This library research guide collects library databases and special collections for students studying the 9/11 terrorist attacks and their contexts in the disciplines of history, literature and philosophy.
Call Number: E 184.A65 C35 2009 Location: Memorial Level 2
Publication Date: 2009
Unlimited simultaneous user license. Check MARQCAT record for print availability.
In the aftermath of 9/11, many Arab and Muslim Americans came under intense scrutiny by federal and local authorities, as well as their own neighbors, on the chance that they might know, support, or actually be terrorists. As Louise Cainkar observes, even U.S.-born Arabs and Muslims were portrayed as outsiders, an image that was amplified in the months after the attacks. She argues that 9/11 did not create anti-Arab and anti-Muslim suspicion; rather, their socially constructed images and social and political exclusion long before these attacks created an environment in which misunderstanding and hostility could thrive and the government could defend its use of profiling. ... Focusing on the metropolitan Chicago area, Cainkar conducted more than a hundred research interviews and five in-depth oral histories. ... The book reveals that Arab Muslims were more likely to be attacked in certain spatial contexts than others and that Muslim women wearing the hijab were more vulnerable to assault than men, as their head scarves were interpreted by some as a rejection of American culture. ... Yet the vast majority of those interviewed for Homeland Insecurity report feeling optimistic about the future of Arab and Muslim life in the United States. Most of the respondents talked about their increased interest in the teachings of Islam, whether to counter anti-Muslim slurs or to better educate themselves. ... Homeland Insecurity is keenly observed and adds Arab and Muslim American voices to this still-unfolding period in American history.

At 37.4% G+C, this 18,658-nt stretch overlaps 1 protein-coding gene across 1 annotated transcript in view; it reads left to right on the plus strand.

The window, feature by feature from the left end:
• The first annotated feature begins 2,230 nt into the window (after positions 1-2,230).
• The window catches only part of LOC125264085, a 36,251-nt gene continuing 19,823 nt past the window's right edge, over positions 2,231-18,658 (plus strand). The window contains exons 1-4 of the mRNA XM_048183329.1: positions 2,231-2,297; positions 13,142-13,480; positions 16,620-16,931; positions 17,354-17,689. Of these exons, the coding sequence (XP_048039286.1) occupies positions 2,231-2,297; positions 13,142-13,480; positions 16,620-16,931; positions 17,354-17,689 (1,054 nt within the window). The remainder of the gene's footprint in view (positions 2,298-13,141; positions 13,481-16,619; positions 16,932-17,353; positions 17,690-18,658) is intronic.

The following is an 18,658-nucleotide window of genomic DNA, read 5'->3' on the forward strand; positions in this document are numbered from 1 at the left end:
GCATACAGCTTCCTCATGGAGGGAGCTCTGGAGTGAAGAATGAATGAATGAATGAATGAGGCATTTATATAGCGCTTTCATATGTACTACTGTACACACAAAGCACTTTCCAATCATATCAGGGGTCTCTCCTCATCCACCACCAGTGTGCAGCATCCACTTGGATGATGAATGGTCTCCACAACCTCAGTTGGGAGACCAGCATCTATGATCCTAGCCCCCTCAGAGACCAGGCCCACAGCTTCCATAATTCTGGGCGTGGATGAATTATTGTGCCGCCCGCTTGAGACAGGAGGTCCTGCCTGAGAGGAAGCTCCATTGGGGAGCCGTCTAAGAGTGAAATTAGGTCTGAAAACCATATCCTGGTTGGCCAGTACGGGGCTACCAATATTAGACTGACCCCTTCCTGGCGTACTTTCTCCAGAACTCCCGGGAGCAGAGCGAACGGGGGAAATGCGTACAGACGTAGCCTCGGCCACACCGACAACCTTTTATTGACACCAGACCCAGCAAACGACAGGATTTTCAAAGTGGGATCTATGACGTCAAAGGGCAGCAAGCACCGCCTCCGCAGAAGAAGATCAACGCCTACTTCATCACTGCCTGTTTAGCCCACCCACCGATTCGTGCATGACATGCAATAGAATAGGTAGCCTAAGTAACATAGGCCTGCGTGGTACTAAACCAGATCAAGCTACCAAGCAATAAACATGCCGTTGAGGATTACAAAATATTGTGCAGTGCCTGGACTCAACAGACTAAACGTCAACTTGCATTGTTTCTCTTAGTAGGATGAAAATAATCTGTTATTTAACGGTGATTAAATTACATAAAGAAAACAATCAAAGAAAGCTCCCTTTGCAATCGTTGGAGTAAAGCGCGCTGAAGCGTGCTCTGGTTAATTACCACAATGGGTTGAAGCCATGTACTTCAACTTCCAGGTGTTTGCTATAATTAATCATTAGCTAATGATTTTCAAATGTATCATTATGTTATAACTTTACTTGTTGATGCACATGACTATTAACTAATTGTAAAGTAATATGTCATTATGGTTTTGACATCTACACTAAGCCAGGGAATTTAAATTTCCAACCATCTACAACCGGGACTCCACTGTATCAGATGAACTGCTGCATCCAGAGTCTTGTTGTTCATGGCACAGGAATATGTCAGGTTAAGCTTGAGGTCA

Twelve people are interviewed after they were taken into custody following the September 11th terrorist attacks. These people describe how they were arbitrarily taken into custody and detained for weeks or months without being charged or given access to family and legal counsel. Includes short portions of speeches by Attorney General Ashcroft.